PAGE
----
Overall a very nice tea for those who like green tea and the whole vegetal “thing” (I know some people really don’t like that) and want something drinkable and tasty but not overly expensive, at least as Verdant’s prices go. This 5g sample was $3, to give you an idea of cost. If you’re buying at Verdant you already know you want something a few notches above what you can get at, say, your local Whole Foods, in terms of quality, and you’re aware you’re supporting a small business and getting something handcrafted by family growers in the great tea regions of Asia, so really, price is of less importance in the grand scheme of things when you are shopping for this type of tea.
If money is really a concern, try the Build Your Own Sample set: pick five or more tea samples (5 g each) and you get 10% off. The most expensive sample packet on the website today is $4.95 with the discount, but most are between 2-3.50 each. Each gives you the kind of tea experience you will NOT have with grocery-store or coffee-shop tea. They even upgraded one of my samples (not this one) to a 25 g bag for free; maybe they were out of sample packets of that one and the packet-sealing machine was on the fritz, so they grabbed the only size package they had of that tea? Or maybe they felt generous!
Flavors: Artichoke, Lima Beans, Mineral, Spinach, Sweet
My sister now lives near Santa Fe so it behooved me during my visit in May to get to know the area a bit. How do I get to know a new city? Well, partly by shopping for tea!
After locating The Teahouse (tucked away near the art galleries by the river) I walked all the way through it, looking for tea. This is apparently a tea place that mostly serves sit-down customers (they also serve food, but have an extensive tea and specialty-tea-drinks menu). On the far end of the building from where I entered, there it was: what looked a little like a restaurant entryway/check-out desk but was surrounded on all four walls by tea tins. Not always legibly labeled either; I was lucky to have one of the staff help me figure out what I was looking at, and take down any tins high enough for me not to be able to reach (most of them). The experience was enlightening and I smelled some really delicious teas. In the end I indulged myself with some Pineapple Sencha and something called Freak of Nature.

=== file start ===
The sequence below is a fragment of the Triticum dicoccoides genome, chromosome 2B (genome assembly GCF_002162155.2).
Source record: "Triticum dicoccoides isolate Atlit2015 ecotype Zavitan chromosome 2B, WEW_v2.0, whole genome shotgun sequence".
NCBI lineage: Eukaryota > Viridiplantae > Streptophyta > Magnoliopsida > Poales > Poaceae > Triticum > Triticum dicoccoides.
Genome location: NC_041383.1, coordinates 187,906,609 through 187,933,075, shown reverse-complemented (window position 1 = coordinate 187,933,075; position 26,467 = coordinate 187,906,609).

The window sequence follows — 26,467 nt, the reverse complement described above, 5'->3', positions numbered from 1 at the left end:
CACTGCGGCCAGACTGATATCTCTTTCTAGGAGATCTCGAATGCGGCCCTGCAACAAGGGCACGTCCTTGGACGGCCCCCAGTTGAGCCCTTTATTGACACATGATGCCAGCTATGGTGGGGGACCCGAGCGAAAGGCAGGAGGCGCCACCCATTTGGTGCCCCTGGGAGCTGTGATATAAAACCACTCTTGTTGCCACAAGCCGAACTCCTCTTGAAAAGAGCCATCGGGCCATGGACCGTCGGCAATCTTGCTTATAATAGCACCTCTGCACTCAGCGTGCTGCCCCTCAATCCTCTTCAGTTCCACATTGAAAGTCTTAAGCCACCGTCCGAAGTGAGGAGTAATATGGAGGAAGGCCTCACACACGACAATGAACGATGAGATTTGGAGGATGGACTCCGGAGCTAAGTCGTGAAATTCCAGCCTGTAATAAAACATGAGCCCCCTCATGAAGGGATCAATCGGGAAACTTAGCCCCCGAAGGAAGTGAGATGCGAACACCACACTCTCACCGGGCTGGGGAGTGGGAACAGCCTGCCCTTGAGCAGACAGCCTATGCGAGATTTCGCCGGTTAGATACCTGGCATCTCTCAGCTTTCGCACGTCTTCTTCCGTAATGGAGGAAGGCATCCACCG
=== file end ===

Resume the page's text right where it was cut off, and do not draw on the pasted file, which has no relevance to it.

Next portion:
In answer to the obvious question: Yes, it is. It’s a milk oolong that goes beyond milk into the realm of buttered popcorn, shortbread, whipped cream, and more. The staff member said no two people agree on what it smells like. They had only maybe 1/8 of a tin left and I bought one ounce for $22, so we are not talking an everyday tea here. Apparently only a few hundred pounds are sold every year and this is one of the few tea vendors that buys some, and when it’s gone, it’s gone. (I note that this tea is already on Steepster as purchased at The Rare Tea Cellar, so you can go read other reviews on that listing, but I think the sum total of a tea—even if it is without doubt the same tea from the same grower/processor—is also comprised of how it is treated/stored by the dealer, so I added a listing for this tea from The Teahouse.)
I do have to say that the small ziploc into which they put my ounce of this tea, and in which it spent the first couple of months with me, had several small holes along the side which I didn’t notice until a couple of weeks ago. When I did, I put the whole thing, bag and all, into another ziploc bag. The scent diminished somewhat over the last few months until I put it in an additional bag, but I’m not sure whether this would have happened anyway, or if the holes hastened the loss of scent. It still smells amazing, don’t get me wrong! Just not as strong as it did when I bought it in May.